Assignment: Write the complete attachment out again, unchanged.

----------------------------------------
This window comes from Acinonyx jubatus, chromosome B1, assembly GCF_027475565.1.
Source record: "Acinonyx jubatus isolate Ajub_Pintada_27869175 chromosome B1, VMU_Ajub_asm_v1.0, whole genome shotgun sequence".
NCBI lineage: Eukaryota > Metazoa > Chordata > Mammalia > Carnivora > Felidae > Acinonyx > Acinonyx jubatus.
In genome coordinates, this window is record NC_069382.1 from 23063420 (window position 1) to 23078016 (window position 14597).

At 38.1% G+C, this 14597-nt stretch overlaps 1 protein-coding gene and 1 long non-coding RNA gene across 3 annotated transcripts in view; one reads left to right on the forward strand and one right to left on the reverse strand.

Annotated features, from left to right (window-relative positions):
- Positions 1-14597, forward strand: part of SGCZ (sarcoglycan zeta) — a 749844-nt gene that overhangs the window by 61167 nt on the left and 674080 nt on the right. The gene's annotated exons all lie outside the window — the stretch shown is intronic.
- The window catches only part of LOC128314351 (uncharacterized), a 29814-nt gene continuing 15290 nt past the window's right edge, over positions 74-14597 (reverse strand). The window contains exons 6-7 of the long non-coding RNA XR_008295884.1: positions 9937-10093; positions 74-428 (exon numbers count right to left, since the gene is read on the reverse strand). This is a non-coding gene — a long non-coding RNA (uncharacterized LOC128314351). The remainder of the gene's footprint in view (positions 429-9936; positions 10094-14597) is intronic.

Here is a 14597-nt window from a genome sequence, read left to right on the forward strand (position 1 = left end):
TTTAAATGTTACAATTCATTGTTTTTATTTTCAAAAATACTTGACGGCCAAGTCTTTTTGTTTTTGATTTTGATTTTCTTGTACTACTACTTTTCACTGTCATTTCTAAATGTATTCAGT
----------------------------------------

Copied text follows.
This window comes from Acinonyx jubatus, chromosome B1, assembly GCF_027475565.1.
Source record: "Acinonyx jubatus isolate Ajub_Pintada_27869175 chromosome B1, VMU_Ajub_asm_v1.0, whole genome shotgun sequence".
NCBI lineage: Eukaryota > Metazoa > Chordata > Mammalia > Carnivora > Felidae > Acinonyx > Acinonyx jubatus.
In genome coordinates, this window is record NC_069382.1 from 23063420 (window position 1) to 23078016 (window position 14597).

At 38.1% G+C, this 14597-nt stretch overlaps 1 protein-coding gene and 1 long non-coding RNA gene across 3 annotated transcripts in view; one reads left to right on the forward strand and one right to left on the reverse strand.

Annotated features, from left to right (window-relative positions):
- Positions 1-14597, forward strand: part of SGCZ (sarcoglycan zeta) — a 749844-nt gene that overhangs the window by 61167 nt on the left and 674080 nt on the right. The gene's annotated exons all lie outside the window — the stretch shown is intronic.
- The window catches only part of LOC128314351 (uncharacterized), a 29814-nt gene continuing 15290 nt past the window's right edge, over positions 74-14597 (reverse strand). The window contains exons 6-7 of the long non-coding RNA XR_008295884.1: positions 9937-10093; positions 74-428 (exon numbers count right to left, since the gene is read on the reverse strand). This is a non-coding gene — a long non-coding RNA (uncharacterized LOC128314351). The remainder of the gene's footprint in view (positions 429-9936; positions 10094-14597) is intronic.

Here is a 14597-nt window from a genome sequence, read left to right on the forward strand (position 1 = left end):
TTTAAATGTTACAATTCATTGTTTTTATTTTCAAAAATACTTGACGGCCAAGTCTTTTTGTTTTTGATTTTGATTTTCTTGTACTACTACTTTTCACTGTCATTTCTAAATGTATTCAGT